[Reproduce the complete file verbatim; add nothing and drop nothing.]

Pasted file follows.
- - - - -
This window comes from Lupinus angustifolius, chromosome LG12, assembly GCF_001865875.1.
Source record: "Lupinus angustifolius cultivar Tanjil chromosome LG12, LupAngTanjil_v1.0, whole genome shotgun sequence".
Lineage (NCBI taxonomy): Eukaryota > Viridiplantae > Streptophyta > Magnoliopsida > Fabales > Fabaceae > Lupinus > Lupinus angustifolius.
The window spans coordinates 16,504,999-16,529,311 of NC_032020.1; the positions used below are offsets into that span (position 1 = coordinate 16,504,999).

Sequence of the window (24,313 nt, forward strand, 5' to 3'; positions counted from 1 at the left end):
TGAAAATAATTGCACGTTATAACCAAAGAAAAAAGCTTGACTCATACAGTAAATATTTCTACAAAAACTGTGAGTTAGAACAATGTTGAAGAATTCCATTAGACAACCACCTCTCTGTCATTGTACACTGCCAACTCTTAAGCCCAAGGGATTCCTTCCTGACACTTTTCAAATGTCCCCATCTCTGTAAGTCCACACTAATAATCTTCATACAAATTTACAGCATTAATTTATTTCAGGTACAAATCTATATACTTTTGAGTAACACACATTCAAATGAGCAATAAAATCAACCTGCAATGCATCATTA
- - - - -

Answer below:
This window comes from Lupinus angustifolius, chromosome LG12, assembly GCF_001865875.1.
Source record: "Lupinus angustifolius cultivar Tanjil chromosome LG12, LupAngTanjil_v1.0, whole genome shotgun sequence".
Lineage (NCBI taxonomy): Eukaryota > Viridiplantae > Streptophyta > Magnoliopsida > Fabales > Fabaceae > Lupinus > Lupinus angustifolius.
The window spans coordinates 16,504,999-16,529,311 of NC_032020.1; the positions used below are offsets into that span (position 1 = coordinate 16,504,999).

Sequence of the window (24,313 nt, forward strand, 5' to 3'; positions counted from 1 at the left end):
TGAAAATAATTGCACGTTATAACCAAAGAAAAAAGCTTGACTCATACAGTAAATATTTCTACAAAAACTGTGAGTTAGAACAATGTTGAAGAATTCCATTAGACAACCACCTCTCTGTCATTGTACACTGCCAACTCTTAAGCCCAAGGGATTCCTTCCTGACACTTTTCAAATGTCCCCATCTCTGTAAGTCCACACTAATAATCTTCATACAAATTTACAGCATTAATTTATTTCAGGTACAAATCTATATACTTTTGAGTAACACACATTCAAATGAGCAATAAAATCAACCTGCAATGCATCATTA